Massive copper theft could delay athletic complexPublished 10:16am Tuesday, January 29, 2013
CHESAPEAKE — The investigation into the theft of tens of thousands worth of copper piping from the Chesapeake schools athletic complex continues.aunt
Representatives from J&H Erectors discovered the theft over the weekend. The copper was taken from a structure that is to house public restrooms, locker rooms for visiting teams and the concession stand.
“As much effort that has gone into that complex to have someone come in and take advantage and steal,” Chesapeake school superintendent Jerry McConnell said. “You are stealing from students, from our community.”
More than a year ago, the school district’s board of education decided to demolish the aging football stadium, replacing it with a $3 million modern football-soccer-track complex. That decision meant that this year’s seniors would not be able to play on their home turf. However school officials’ goal was to have it ready by spring track meet season.
“The contractor stated he anticipated $40,000 in theft and damage,” McConnell said. “That is unconfirmed from the school district’s aspect. We have not talked with him personally. We are only now coming up with totals.”
Sheriff Jeff Lawless said his detectives have been going through surveillance video to see who had been coming onto the property and checking with scrap yards.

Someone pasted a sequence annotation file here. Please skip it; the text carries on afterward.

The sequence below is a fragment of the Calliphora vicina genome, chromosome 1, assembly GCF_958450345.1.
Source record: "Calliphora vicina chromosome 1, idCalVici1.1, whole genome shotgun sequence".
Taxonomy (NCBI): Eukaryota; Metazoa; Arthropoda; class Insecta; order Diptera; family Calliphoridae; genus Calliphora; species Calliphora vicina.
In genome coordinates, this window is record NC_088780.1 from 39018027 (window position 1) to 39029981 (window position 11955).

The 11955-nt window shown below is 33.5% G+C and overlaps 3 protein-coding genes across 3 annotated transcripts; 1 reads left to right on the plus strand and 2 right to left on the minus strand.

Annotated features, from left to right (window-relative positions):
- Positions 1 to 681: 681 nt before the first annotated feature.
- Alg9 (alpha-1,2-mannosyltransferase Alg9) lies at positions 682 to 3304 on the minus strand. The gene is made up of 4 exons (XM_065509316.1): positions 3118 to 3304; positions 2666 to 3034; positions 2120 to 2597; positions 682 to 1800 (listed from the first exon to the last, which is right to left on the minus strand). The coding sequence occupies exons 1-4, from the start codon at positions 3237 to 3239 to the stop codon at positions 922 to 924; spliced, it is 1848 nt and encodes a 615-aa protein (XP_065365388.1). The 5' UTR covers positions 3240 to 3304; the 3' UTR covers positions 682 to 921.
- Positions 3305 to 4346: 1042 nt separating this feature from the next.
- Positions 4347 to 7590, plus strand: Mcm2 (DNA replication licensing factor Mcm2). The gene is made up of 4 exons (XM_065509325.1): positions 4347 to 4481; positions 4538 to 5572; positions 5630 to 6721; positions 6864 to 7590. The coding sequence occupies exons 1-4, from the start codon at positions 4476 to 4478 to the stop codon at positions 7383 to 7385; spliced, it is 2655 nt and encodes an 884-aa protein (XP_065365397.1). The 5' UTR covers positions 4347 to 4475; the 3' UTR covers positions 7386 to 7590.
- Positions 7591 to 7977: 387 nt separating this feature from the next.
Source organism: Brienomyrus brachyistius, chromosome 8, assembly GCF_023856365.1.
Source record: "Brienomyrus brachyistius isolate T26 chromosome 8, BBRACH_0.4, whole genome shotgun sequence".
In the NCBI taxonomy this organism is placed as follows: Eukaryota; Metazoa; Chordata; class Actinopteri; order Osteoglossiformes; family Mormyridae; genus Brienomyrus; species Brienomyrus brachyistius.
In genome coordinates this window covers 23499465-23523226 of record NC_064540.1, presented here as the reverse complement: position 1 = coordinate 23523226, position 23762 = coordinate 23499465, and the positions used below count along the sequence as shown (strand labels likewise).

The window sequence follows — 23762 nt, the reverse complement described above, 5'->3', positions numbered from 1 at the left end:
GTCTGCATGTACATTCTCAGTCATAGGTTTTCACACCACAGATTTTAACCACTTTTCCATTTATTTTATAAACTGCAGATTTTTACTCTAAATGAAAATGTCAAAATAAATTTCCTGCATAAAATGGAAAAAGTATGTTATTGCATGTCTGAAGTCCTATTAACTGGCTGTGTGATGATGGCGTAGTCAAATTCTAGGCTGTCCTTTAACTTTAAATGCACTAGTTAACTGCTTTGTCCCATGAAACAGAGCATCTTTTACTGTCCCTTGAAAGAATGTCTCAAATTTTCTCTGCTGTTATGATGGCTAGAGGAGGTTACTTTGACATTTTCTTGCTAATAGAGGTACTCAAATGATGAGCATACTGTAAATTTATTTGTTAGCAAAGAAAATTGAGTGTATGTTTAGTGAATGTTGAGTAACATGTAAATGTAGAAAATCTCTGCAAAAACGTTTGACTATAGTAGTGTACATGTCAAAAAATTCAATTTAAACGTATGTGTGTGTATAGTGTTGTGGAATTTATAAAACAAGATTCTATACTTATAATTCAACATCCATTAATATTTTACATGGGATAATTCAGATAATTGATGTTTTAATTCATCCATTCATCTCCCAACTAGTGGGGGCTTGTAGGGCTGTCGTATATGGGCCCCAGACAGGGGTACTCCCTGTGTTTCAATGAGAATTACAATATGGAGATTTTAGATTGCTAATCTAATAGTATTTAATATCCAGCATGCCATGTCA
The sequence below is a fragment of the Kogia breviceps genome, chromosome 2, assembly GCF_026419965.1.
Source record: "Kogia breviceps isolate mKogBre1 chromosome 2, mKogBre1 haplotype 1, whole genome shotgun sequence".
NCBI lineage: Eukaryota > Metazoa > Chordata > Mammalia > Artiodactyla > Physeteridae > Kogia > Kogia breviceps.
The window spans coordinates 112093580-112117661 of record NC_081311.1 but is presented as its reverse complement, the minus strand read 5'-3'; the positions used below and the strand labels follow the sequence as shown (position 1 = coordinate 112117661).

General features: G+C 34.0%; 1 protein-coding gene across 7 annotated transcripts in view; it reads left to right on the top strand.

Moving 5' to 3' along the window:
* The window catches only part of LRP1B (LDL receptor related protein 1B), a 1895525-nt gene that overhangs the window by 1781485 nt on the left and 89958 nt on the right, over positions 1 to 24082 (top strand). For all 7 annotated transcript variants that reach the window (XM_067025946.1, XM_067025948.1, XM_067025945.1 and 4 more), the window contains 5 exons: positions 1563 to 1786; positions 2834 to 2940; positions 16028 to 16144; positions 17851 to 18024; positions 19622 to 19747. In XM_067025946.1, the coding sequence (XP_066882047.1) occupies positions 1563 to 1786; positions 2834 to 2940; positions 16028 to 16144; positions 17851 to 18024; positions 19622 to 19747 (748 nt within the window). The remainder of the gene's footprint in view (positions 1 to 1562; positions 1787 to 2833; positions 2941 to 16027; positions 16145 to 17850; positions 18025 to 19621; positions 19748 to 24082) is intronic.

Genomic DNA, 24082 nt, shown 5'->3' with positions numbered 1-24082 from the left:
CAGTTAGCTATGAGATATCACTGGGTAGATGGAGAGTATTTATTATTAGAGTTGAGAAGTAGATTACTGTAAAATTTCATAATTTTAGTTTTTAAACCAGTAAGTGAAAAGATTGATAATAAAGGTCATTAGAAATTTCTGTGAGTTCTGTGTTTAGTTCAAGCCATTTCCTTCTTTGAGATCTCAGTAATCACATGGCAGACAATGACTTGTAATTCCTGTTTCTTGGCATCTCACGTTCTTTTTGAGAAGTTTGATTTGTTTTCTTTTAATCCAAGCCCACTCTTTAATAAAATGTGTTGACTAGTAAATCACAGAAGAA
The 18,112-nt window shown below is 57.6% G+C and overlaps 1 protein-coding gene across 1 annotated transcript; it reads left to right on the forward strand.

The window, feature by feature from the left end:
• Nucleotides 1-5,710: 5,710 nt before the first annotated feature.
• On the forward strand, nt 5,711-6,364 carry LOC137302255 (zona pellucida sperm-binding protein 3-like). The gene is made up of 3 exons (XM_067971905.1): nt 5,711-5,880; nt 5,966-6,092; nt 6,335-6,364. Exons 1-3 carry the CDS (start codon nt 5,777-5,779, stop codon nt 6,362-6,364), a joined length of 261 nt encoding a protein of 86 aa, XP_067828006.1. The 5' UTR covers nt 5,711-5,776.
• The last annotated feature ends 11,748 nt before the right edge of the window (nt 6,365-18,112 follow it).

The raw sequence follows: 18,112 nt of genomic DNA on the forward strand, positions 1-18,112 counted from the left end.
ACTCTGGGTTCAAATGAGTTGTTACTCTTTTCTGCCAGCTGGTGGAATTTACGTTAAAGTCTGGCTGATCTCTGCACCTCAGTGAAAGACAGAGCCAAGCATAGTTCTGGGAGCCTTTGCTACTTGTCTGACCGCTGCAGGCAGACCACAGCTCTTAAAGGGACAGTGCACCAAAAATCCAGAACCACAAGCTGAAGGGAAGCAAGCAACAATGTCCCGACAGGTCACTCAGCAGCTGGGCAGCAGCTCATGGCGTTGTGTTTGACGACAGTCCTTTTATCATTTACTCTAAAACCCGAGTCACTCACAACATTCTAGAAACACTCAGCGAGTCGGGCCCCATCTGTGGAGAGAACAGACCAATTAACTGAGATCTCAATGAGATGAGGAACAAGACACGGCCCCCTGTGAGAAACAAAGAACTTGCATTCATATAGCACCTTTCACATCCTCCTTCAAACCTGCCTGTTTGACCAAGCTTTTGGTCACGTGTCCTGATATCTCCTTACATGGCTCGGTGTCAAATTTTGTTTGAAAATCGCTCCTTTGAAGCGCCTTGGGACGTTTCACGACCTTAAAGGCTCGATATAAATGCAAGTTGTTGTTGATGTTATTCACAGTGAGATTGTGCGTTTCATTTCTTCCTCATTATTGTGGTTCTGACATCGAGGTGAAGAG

“It is a lot of leg work,” Lawless said. “Metal theft is very common throughout the Tri-State. It slowed down for awhile when metal prices went up. Now it is on the rise again. We are taking this thing very seriously. There is a lot of damage at the taxpayers’ expense.”
McConnell said officials had had security measures in place for the construction that has been ongoing since the fall.
“It just so happened at this point in the construction it was necessary to have certain types of material exposed and someone or several individuals had apparently watched this very carefully,” the superintendent said. “The copper they seemed to have been after was only exposed in a very short time and we planned to have it covered in the very, very near future.”
The project was basically on target as far construction of bleachers and buildings. The main delay was not getting asphalt on the track before the asphalt plants closed in November.
The district’s next move is to sit down with the contractor and determine a new building schedule.
“We took as many precautions as we could and now we are going to accumulate as much evidence,” McConnell said. “We are trying to put together as group that would discuss our options. This has taken place quite rapidly. We are gathering evidence and putting together some ideas on how we might we respond in the future who has come upon the property.
“I am not giving up on the fact we might find out who did this.”